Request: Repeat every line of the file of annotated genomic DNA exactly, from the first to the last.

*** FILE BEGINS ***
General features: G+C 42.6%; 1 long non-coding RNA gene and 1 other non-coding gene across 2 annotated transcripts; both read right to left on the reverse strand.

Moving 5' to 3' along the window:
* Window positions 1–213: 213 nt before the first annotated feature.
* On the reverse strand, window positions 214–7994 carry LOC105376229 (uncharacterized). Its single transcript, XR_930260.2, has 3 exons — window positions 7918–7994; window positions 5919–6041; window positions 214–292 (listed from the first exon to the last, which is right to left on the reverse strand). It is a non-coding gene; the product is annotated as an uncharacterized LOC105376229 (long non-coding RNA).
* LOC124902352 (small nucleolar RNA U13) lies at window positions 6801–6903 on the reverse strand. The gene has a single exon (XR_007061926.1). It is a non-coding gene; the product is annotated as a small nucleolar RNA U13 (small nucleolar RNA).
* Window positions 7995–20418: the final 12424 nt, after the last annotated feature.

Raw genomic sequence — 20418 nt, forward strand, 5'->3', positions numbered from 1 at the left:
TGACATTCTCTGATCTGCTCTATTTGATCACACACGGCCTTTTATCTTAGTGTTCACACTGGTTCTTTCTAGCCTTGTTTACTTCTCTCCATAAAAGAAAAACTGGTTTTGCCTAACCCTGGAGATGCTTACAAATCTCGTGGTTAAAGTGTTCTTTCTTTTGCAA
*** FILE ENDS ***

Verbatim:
General features: G+C 42.6%; 1 long non-coding RNA gene and 1 other non-coding gene across 2 annotated transcripts; both read right to left on the reverse strand.

Moving 5' to 3' along the window:
* Window positions 1–213: 213 nt before the first annotated feature.
* On the reverse strand, window positions 214–7994 carry LOC105376229 (uncharacterized). Its single transcript, XR_930260.2, has 3 exons — window positions 7918–7994; window positions 5919–6041; window positions 214–292 (listed from the first exon to the last, which is right to left on the reverse strand). It is a non-coding gene; the product is annotated as an uncharacterized LOC105376229 (long non-coding RNA).
* LOC124902352 (small nucleolar RNA U13) lies at window positions 6801–6903 on the reverse strand. The gene has a single exon (XR_007061926.1). It is a non-coding gene; the product is annotated as a small nucleolar RNA U13 (small nucleolar RNA).
* Window positions 7995–20418: the final 12424 nt, after the last annotated feature.

Raw genomic sequence — 20418 nt, forward strand, 5'->3', positions numbered from 1 at the left:
TGACATTCTCTGATCTGCTCTATTTGATCACACACGGCCTTTTATCTTAGTGTTCACACTGGTTCTTTCTAGCCTTGTTTACTTCTCTCCATAAAAGAAAAACTGGTTTTGCCTAACCCTGGAGATGCTTACAAATCTCGTGGTTAAAGTGTTCTTTCTTTTGCAA